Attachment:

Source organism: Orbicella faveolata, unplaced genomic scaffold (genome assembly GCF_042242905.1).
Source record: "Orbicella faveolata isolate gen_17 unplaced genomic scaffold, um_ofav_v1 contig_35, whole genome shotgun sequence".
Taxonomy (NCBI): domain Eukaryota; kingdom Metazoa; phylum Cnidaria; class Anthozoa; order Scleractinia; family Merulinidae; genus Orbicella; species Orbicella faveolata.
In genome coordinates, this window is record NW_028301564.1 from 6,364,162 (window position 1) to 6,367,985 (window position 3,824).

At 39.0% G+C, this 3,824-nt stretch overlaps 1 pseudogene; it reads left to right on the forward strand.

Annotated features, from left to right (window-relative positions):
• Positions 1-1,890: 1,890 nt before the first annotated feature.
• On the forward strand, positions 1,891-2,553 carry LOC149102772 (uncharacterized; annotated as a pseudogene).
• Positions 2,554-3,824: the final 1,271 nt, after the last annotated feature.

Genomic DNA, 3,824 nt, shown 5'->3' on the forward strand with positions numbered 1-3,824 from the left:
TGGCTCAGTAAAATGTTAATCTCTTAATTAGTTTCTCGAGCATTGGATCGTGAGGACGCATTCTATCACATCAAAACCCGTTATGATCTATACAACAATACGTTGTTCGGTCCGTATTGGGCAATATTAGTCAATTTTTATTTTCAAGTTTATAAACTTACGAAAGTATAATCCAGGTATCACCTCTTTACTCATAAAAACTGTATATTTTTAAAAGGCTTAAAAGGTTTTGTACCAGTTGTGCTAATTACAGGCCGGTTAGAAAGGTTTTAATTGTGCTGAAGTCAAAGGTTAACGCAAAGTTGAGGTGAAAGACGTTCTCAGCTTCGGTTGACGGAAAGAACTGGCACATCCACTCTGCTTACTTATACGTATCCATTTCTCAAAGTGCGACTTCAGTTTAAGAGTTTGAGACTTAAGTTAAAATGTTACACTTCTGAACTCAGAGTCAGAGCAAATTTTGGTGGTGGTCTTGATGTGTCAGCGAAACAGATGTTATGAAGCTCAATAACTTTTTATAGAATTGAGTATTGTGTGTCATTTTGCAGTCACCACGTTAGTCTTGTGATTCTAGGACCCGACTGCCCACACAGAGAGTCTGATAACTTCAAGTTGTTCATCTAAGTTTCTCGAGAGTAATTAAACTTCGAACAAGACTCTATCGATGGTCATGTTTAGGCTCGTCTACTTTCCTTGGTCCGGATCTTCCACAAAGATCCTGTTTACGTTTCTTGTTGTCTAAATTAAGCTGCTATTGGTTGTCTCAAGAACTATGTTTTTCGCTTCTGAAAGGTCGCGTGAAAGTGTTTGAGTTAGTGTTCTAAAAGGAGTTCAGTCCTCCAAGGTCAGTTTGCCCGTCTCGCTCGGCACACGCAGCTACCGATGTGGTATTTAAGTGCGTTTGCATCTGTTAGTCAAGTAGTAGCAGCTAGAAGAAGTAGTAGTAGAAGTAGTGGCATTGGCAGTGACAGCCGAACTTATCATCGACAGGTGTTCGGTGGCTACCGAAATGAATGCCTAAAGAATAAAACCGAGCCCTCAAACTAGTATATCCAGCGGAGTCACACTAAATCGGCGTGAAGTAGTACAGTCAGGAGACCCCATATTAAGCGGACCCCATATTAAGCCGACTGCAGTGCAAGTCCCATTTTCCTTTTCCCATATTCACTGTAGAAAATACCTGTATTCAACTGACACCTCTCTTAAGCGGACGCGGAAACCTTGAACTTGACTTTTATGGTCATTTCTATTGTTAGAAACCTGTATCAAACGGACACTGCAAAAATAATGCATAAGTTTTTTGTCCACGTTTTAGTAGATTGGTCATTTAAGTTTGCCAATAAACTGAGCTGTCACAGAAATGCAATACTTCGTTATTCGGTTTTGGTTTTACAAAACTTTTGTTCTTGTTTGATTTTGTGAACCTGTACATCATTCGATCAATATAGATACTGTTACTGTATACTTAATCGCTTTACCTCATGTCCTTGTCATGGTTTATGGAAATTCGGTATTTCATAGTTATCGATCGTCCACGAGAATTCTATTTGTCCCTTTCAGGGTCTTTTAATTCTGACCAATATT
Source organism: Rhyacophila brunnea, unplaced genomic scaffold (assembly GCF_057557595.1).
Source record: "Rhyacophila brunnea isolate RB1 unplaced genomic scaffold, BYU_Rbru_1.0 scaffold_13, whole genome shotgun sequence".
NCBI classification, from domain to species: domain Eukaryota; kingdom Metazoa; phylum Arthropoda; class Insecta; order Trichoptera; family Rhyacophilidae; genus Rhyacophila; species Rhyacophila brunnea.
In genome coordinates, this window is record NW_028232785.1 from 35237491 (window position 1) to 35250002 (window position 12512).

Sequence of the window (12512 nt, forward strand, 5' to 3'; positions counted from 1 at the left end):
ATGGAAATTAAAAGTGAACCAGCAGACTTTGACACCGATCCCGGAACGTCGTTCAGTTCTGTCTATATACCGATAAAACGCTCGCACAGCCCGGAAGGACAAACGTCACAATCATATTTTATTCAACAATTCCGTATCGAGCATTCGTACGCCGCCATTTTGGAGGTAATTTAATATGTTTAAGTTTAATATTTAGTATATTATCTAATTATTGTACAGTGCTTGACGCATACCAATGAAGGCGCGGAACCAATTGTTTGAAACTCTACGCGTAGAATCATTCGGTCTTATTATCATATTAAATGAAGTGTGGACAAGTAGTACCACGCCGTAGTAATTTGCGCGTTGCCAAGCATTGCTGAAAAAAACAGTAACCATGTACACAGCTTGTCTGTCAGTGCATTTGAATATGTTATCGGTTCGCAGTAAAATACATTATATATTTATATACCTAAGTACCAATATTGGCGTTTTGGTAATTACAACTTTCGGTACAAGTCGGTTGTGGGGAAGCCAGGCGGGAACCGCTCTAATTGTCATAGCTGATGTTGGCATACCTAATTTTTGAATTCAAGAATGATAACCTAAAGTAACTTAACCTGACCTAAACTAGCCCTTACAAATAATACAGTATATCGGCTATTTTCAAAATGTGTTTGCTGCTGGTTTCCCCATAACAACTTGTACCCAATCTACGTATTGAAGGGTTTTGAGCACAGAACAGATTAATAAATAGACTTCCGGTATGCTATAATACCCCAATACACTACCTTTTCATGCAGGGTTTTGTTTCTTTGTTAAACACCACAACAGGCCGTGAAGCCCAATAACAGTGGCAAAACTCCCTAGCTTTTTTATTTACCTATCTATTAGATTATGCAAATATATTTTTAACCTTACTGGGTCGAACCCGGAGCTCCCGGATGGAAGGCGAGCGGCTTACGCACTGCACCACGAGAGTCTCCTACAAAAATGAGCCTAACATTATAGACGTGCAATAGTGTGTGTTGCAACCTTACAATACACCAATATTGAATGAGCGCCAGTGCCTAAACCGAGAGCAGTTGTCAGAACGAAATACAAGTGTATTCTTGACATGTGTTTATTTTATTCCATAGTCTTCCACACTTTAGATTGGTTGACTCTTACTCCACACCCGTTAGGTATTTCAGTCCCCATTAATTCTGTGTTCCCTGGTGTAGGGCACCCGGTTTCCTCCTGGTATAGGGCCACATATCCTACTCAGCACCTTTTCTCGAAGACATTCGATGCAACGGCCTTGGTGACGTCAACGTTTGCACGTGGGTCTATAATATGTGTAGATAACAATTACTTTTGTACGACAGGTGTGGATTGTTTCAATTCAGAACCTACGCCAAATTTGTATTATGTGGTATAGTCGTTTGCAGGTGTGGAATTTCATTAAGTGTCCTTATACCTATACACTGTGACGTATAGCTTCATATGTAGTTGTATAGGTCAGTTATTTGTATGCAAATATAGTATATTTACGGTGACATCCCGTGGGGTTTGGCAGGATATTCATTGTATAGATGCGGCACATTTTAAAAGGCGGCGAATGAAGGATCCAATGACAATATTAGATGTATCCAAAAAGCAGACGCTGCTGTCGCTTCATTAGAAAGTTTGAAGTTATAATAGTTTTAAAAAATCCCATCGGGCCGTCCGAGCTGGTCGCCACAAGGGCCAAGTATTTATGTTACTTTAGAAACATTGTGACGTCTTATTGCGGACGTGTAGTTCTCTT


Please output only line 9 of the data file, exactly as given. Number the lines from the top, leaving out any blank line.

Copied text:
• Positions 2,554-3,824: the final 1,271 nt, after the last annotated feature.